One of the most discussed topics in tech industry today is blockchain technology. We are beginning to understand what a blockchain is, but how can we best use this technology within our business?
Technically, Blockchain is a distributed database, spread across many computers with no central control that could transform governance, the economy, businesses and the functioning of organisations. And by the way, it’s already here, not only in Bitcoin, but in many other services and commodities – badges, credits, and qualifications.
These are the 10 Blockchain Applications that that will rule 2018 and beyond,
1. Smart Contracts
One of the most promising applications of blockchain technology is the smart contract. What if you could cut your mortgage rate, make it easier to update your will? The world of smart contracts is fast approaching, but what are they?
These are legally binding programmable digitized contracts entered on the blockchain. What developers do is to implement legal contracts as variables and statements that can release of funds using the bitcoin network as a ‘3rd party executor’, rather than trusting a single central authority.
For example, if two people want to exchange $100 at a specific time in future when a set of preconditions are met, the conditions, payout, and parties’ details would be programmed into a smart contract. Once the defined conditions are met, funds would be released and sent to the appropriate party as per terms.
2. Distributed cloud storage
Current cloud storage services are centralized — thus you the users must place trust in a single storage provider. “They” control all of your online assets.
On the other hand with the Blockchain, this can become decentralized. For instance, Storj is beta-testing cloud storage using a Blockchain-powered network to improve security and decrease dependency. Additionally, users (you) can rent out their excess storage capacity, Airbnb-style, creating new marketplaces.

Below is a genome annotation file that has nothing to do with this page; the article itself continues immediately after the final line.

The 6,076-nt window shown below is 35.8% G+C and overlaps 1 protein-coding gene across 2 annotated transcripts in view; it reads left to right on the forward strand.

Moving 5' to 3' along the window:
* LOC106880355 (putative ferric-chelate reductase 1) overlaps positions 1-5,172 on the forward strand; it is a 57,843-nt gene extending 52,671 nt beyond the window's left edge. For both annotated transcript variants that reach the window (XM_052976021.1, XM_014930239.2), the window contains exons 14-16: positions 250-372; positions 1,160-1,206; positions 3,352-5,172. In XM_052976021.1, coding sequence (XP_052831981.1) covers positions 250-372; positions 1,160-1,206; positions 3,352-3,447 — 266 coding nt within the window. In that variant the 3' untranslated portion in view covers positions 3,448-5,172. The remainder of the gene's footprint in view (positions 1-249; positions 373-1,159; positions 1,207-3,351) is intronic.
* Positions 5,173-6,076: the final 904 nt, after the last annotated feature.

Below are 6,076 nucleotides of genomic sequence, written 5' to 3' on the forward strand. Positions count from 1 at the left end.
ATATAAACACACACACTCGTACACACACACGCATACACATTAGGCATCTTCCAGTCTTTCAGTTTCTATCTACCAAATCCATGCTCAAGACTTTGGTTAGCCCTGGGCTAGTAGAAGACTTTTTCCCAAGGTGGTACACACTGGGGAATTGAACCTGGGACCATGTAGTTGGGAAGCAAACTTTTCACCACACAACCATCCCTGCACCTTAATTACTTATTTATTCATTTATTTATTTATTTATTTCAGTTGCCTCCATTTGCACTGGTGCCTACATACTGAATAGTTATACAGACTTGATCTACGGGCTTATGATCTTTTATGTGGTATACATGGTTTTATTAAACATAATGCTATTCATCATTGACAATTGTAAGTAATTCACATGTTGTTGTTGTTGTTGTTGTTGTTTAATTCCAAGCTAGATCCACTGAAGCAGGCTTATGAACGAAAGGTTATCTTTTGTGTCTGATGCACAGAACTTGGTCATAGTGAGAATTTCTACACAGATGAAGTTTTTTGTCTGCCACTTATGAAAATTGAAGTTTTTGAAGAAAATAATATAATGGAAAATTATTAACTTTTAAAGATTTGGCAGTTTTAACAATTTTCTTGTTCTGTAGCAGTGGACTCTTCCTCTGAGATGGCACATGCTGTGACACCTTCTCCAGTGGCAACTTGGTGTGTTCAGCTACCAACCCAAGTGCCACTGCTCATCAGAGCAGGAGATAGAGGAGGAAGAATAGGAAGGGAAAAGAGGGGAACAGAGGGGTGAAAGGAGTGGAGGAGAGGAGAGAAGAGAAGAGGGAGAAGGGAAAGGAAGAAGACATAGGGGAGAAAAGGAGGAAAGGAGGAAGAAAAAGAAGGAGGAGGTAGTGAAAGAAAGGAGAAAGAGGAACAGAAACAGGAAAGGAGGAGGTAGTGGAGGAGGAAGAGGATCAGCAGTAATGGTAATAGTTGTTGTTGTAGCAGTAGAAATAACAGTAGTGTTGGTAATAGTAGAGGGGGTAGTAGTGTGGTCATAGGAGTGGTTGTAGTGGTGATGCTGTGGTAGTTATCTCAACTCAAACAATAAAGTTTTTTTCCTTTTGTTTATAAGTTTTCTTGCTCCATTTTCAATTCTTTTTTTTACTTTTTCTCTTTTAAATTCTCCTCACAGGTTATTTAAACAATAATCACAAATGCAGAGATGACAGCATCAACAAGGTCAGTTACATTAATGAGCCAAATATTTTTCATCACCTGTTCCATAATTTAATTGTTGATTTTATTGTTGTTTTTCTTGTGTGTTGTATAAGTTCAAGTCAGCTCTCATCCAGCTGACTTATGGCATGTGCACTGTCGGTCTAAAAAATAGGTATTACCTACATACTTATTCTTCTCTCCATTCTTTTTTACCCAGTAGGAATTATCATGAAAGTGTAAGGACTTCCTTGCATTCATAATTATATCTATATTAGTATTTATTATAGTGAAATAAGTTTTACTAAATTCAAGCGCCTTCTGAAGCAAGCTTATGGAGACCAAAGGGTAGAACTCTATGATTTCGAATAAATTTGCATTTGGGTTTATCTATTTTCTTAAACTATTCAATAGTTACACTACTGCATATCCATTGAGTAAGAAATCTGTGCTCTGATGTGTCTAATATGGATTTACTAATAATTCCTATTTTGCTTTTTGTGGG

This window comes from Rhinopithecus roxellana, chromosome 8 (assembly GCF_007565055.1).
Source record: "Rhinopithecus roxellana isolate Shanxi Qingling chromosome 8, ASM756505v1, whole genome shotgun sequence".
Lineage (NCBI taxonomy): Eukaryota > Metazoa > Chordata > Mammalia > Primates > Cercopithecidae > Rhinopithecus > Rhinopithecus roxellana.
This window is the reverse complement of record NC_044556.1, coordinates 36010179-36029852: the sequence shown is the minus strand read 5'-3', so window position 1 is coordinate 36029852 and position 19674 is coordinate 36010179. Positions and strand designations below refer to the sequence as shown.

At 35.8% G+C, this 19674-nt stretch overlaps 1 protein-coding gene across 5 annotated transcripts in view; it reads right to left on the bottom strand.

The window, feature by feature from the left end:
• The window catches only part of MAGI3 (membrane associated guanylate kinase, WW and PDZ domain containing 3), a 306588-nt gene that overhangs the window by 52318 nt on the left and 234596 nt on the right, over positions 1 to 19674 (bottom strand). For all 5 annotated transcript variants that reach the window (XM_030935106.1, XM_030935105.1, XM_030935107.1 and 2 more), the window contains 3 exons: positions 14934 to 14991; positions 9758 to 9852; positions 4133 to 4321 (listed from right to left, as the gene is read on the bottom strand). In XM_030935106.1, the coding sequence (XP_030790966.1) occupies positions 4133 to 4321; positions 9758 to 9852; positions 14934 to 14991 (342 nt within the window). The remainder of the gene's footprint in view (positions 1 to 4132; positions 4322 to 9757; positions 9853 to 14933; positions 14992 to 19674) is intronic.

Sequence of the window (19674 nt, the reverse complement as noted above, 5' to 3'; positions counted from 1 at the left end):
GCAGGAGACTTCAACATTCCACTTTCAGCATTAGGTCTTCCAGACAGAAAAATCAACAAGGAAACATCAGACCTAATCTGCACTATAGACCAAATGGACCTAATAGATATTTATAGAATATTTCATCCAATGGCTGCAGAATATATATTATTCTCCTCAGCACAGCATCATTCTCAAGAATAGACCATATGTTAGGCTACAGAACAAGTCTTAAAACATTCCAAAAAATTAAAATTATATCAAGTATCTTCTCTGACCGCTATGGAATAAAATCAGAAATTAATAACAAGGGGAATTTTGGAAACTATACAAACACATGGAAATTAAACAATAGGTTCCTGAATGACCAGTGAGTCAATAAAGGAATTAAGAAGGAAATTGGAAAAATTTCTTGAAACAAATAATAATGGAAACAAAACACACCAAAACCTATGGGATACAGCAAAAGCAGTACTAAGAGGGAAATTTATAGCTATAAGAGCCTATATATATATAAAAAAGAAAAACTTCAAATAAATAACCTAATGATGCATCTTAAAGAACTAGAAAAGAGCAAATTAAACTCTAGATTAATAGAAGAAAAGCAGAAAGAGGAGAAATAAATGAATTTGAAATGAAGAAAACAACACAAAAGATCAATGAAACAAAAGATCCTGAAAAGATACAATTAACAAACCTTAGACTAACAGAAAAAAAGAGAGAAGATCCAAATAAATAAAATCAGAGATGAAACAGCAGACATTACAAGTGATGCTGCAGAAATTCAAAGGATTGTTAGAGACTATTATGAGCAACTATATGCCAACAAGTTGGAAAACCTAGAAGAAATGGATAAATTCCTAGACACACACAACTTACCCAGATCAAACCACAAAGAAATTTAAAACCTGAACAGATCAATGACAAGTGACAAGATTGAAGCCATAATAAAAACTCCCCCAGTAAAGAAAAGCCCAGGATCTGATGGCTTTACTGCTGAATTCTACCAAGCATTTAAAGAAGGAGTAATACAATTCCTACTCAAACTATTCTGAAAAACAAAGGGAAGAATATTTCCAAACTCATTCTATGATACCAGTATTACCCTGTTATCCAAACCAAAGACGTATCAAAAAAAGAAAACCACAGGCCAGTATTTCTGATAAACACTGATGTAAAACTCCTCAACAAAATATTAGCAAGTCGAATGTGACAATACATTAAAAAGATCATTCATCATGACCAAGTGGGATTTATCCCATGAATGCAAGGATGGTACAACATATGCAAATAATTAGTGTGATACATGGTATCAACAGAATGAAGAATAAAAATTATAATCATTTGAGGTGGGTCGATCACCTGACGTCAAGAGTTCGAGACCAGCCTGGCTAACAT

Anyone on the internet can store your data at a pre-agreed price. Hashing and having the data in multiple locations are the keys to securing it.
3. Digital Identity
Imagine never having to worry about your digital security every again. It’s a massive problem in the world. Which is now estimated to cost the industry about $18.5 billion annually, according to a report released Thursday by Distil Networks.
That means for every $3 spent, $1 is going to ad fraud. Blockchain technologies make tracking and managing digital identities both secure and efficient, resulting in seamless sign-on and reduced fraud.
Blockchain technology has the potential to make health information exchanges (HIE) more secure, efficient, and interoperable.
Blockchain offers a new model for HIE, enabling disintermediation and allowing near real-time updates across the network for all parties. Blockchain-based systems can reduce or eliminate the friction and costs of current intermediaries.
5. Decentralized Notary